There were plenty of great moments, decks, players, cards, and stories over the course of the weekend here in Santiago. The following are my top picks for things to remember from this Grand Prix.
Temur Aetherworks Marvel established itself as the deck to beat
At the Pro Tour last weekend, Temur Aetherworks Marvel decks had the best overall Standard records. Guided by that information, a lot of players entered the Grand Prix armed with the hope of hitting a turn-four Ulamog, the Ceaseless Hunger. Near the end of the weekend, the top tables were dominated by the archetype.
Ultimately, Temur Aetherworks Marvel put three players in the Top 8 and fifteen players in the Top 32. Here's the full breakdown.
|Deck archetype||Number in the Top 32|
|Temur Aetherworks Marvel||15|
Red-Green Energy attacked the format
Yesterday, Gold pro Pedro Carvalho showed up with an interesting Red-Green energy deck that, as he claimed, had a good matchup against Temur Aetherworks Marvel. Carvalho put up a lackluster, yet winning record, but Chile's Ignacio Saez played a similar deck to a performance deserving of Rhonas' favors.
Piloting one of the most unique decks in the Top 8, Saez had crushed Aetherworks Marvel decks all weekend, and he told me that the deck is a big favorite in that matchup. Given that he had been playing Electrostatic Pummeler decks before Amonkhet, his judgment was backed up by a lot of relevant experience.
Over the weekend, Saez went 5-2 against Marvel opponents, only losing to turn-four Ulamog, the Ceaseless Hungers. He highlighted the speed of the deck, the pressure that Rhonas the Indomitable provides, and the addition of Glorybringer. It's all based on a simple, yet effective idea: if your creatures are bigger than Rogue Refiner and Whirler Virtuoso, are difficult to block, and can survive sweepers or targeted removal, then you should be able to defeat Marvel decks unless they draw perfectly.
Could this archetype be the way to attack the Standard metagame from this weekend? It surely has all the right tools!
Two Sweet Plays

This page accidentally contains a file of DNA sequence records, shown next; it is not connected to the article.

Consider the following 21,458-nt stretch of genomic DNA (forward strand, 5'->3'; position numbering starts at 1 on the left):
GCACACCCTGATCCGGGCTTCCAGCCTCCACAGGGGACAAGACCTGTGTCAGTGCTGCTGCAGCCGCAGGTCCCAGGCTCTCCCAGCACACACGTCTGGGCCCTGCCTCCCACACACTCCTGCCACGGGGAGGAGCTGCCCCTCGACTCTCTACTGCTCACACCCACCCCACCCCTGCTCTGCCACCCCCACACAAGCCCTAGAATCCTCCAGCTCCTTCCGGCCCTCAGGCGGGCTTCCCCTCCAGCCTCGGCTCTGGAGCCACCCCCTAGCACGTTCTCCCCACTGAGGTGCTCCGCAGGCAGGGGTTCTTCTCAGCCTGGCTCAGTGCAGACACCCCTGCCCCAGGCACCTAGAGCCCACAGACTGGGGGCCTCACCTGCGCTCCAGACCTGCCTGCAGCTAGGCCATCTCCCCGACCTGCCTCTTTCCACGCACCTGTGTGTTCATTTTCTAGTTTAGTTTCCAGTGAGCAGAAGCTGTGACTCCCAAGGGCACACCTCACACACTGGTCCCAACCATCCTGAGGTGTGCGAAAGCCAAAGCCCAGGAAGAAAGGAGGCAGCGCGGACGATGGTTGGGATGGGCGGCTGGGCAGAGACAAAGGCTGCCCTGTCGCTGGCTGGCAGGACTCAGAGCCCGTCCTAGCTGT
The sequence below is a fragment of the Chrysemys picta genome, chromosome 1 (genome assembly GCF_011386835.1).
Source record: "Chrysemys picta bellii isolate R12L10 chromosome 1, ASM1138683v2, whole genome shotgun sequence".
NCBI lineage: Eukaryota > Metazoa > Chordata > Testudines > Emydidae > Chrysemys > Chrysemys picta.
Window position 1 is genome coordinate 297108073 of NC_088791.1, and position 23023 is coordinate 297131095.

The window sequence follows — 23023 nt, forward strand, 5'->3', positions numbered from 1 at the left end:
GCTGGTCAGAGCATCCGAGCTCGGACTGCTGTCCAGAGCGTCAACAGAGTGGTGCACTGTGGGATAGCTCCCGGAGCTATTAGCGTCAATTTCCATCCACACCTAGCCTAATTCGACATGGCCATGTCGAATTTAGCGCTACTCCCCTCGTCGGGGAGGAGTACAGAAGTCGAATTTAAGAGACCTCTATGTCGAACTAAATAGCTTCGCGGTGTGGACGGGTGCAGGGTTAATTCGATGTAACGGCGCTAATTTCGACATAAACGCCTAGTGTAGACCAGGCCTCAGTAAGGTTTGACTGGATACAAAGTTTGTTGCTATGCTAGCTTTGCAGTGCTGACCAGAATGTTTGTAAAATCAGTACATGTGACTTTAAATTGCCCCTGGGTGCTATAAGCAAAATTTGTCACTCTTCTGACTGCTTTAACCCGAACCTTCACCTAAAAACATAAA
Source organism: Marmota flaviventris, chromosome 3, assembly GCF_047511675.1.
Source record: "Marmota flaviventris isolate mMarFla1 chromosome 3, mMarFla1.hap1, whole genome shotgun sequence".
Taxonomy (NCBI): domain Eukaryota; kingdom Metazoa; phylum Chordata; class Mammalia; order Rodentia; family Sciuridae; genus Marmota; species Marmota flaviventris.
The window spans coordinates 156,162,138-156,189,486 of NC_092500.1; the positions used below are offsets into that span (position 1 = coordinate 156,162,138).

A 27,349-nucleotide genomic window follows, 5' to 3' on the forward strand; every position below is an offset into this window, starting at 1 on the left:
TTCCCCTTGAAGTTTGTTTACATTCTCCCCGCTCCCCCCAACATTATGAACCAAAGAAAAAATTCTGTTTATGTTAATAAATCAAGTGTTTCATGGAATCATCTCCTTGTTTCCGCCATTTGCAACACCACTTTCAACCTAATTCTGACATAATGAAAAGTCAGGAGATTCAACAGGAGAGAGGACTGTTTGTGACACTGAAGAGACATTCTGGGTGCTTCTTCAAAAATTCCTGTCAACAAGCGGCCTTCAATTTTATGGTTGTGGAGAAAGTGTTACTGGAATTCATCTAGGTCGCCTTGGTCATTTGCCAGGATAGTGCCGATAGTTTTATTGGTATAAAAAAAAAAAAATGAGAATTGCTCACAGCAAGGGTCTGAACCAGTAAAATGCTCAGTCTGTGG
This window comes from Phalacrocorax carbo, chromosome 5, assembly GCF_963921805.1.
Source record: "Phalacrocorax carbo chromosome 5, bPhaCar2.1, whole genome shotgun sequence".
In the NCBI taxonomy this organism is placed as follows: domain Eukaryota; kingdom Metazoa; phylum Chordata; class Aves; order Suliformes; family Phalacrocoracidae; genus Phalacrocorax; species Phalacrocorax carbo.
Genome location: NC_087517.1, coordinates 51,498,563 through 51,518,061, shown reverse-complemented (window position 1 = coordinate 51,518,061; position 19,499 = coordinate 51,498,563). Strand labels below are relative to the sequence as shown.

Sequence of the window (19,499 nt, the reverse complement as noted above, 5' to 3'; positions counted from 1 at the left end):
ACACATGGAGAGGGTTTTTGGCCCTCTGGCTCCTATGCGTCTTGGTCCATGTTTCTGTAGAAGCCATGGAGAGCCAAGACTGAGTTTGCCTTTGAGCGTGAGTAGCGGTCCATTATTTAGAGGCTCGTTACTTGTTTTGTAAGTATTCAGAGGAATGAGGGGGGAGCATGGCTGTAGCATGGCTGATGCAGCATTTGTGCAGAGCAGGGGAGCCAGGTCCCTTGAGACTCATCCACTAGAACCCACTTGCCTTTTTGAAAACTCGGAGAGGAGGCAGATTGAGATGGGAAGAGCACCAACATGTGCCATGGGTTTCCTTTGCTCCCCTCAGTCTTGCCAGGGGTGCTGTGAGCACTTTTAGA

A lot of cool games took place over the weekend. I could tell you about breathtaking topdecks and the excitement of hard-casting multiple Ulamog, the Ceaseless Hungers, but I decided to highlight two plays that stood out because they used cards in unorthodox ways.
In the last round of the Swiss, 2016 Magic Online Champion Niels Noorlander went for a bizarre play to secure his Top 8 berth: He countered his own spells…twice! He was looking for a way to transform Thing in the Ice—a powerful sideboard card in his Blue-Red Control deck—and he saw that he transform them by Dispelling his own Negate, then Dispelling his Dispel. A little weird, but the 7/8 Horrors won him the deciding game!
In his quarterfinals against Javier Luna, Guillherme Merjam showed the key behind Zombies: making sure that they can keep coming back from the dead. When Luna activated his Nahiri, the Harbinger to exile Relentless Dead, Merjam used Fatal Push to destroy his own creature. It was a clever play that allowed him to continue his reanimation engine, and that was enough take him to the semifinals.
Thiago Saporito made up for missing Mother's Day
Platinum Pro Thiago Saporito from Brazil missed Mother's Day because he was competing at Pro Tour Amonkhet in Nashville. But he made up for it by taking her on a trip to Santiago!
While she went to visit the city with some newly made friends from the Grand Prix, Thiago posted a very respectable 12th-place finish. It was a good weekend for the family!
A Three-Day Celebration of the Game
Grand Prix events offer something for everyone. In the Day 1 Highlights, we already put a spotlight on some of the international travelers, cosplayers, and artists that attended the event, but thanks to videographer Jonathan Barría Arjel, you can also get a feel for the event in video form. Take a look!
(A Sunday summary video will be posted on Monday.)
Mauro Sasso reigns supreme
The Top 8 featured a mix between relative newcomers and veteran pros from five different countries.
After several hard-fought matches, the finals featured a Temur Aetherworks mirror between Polish Gold level pro Grzegorz Kowalski and Argentina's Mauro Sasso in his first Grand Prix Top 8.
To reach the finals, Kowalski had to reschedule his flight home, and he had bested Daniel Vega in a marathon semifinals by hitting a one-outer: Rogue Refiner into Aetherworks Marvel into Ulamog, the Ceaseless Hunger. Sasso, meanwhile, had triumphed over Guillherme Merjam's Mono-Black Zombies in his semifinal match, and he was cheered on by a large group of countrymen who were watching from the sidelines.
In the first game of the finals, both players had a bunch of energy generators (Woodweaver's Puzzleknot for Kowalski; Rogue Refiner and Whirler Virtuoso for Sasso) but only one of two players had the Aetherworks Marvel to use all that energy. Sasso spun the wheel, found Ulamog, the Ceaseless Hunger in his top six cards, and that was good enough to take the first game.
In the second game, the first couple of turns saw a seemingly never-ending exchange of resources. Creatures traded for creatures and removal spells; Aetherworks Marvel traded for Dissenter's Deliverance; Negate countered a Glimmer of Genius, and no player appeared to be getting an edge. But what did accumulate were energy counters—both players got into the double digits. When Sasso found Whirler Virtuoso as an energy sink, he made five Thopters and started attacking. Kowalski didn't have a good answer to deal with that aerial assault, and when Woodweaver's Puzzleknot brought two more Thopters, Kowalski extended his hand in defeat.
Congratulations again to Mauro Sasso, your Grand Prix Santiago 2017 champion!